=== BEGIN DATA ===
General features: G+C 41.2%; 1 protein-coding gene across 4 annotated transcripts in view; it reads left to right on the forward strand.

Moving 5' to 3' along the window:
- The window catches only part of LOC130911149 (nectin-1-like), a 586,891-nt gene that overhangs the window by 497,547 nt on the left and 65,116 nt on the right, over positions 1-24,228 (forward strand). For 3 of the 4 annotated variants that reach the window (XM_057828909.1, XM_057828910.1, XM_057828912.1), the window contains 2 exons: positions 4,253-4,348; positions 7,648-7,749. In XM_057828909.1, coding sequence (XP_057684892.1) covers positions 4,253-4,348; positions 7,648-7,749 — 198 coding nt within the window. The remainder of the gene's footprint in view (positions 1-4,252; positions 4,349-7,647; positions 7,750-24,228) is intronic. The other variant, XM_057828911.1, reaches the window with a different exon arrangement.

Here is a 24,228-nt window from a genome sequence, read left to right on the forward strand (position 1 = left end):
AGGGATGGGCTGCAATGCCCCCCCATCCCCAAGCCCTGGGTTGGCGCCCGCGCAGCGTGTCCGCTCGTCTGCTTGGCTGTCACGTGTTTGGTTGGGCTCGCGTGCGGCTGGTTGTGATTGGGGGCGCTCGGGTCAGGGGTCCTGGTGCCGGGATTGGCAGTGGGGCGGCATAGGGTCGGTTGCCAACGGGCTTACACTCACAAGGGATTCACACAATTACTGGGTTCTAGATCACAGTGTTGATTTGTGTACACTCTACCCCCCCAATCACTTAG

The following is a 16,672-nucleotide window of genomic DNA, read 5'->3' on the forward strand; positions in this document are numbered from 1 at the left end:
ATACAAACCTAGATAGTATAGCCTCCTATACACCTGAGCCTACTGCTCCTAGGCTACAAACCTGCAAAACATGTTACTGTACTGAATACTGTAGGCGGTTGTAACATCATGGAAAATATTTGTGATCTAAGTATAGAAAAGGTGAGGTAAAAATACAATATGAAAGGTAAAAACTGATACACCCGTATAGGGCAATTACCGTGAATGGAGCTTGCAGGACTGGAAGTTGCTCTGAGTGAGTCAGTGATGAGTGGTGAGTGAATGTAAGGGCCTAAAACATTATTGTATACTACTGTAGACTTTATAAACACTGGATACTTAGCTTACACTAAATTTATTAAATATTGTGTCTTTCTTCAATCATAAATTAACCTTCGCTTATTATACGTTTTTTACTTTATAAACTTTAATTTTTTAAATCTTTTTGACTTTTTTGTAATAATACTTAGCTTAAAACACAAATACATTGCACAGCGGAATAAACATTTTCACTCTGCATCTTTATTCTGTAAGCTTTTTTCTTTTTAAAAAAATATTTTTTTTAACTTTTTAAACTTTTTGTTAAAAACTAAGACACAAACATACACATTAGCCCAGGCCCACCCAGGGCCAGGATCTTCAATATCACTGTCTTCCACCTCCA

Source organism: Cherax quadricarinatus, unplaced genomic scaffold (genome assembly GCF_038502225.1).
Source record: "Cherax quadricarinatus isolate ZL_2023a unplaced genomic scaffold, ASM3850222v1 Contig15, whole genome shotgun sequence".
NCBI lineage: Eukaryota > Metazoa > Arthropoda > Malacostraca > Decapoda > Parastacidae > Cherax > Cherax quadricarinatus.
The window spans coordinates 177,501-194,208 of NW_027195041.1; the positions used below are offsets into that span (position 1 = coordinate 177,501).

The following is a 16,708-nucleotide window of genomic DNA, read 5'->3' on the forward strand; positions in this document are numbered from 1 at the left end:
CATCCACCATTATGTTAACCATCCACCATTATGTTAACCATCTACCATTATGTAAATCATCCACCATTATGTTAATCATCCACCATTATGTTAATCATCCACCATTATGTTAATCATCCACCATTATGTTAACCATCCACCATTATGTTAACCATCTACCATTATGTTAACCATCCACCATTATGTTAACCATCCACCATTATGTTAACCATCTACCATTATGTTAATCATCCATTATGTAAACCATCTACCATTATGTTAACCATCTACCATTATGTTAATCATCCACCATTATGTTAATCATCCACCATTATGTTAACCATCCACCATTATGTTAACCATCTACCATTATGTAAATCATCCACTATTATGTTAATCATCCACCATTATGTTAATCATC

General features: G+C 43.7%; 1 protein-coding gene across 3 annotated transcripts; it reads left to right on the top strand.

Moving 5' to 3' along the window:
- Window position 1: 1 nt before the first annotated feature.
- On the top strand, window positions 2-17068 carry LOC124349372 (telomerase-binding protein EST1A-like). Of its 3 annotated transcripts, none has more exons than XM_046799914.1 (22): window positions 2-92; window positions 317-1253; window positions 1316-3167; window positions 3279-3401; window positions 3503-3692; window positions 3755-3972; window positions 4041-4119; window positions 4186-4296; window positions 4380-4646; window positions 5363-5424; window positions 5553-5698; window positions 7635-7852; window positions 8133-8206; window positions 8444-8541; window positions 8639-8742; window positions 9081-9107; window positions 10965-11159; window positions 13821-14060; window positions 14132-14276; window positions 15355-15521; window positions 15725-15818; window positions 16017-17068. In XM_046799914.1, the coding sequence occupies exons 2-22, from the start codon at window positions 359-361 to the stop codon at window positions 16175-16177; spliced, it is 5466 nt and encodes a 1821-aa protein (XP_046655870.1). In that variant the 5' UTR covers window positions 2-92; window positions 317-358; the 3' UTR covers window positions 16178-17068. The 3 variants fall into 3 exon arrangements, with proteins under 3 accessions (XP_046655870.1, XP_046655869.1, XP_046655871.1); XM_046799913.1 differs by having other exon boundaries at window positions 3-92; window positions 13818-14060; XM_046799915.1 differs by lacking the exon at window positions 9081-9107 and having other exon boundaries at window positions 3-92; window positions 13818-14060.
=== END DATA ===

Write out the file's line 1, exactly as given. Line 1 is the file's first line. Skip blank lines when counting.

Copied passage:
General features: G+C 41.2%; 1 protein-coding gene across 4 annotated transcripts in view; it reads left to right on the forward strand.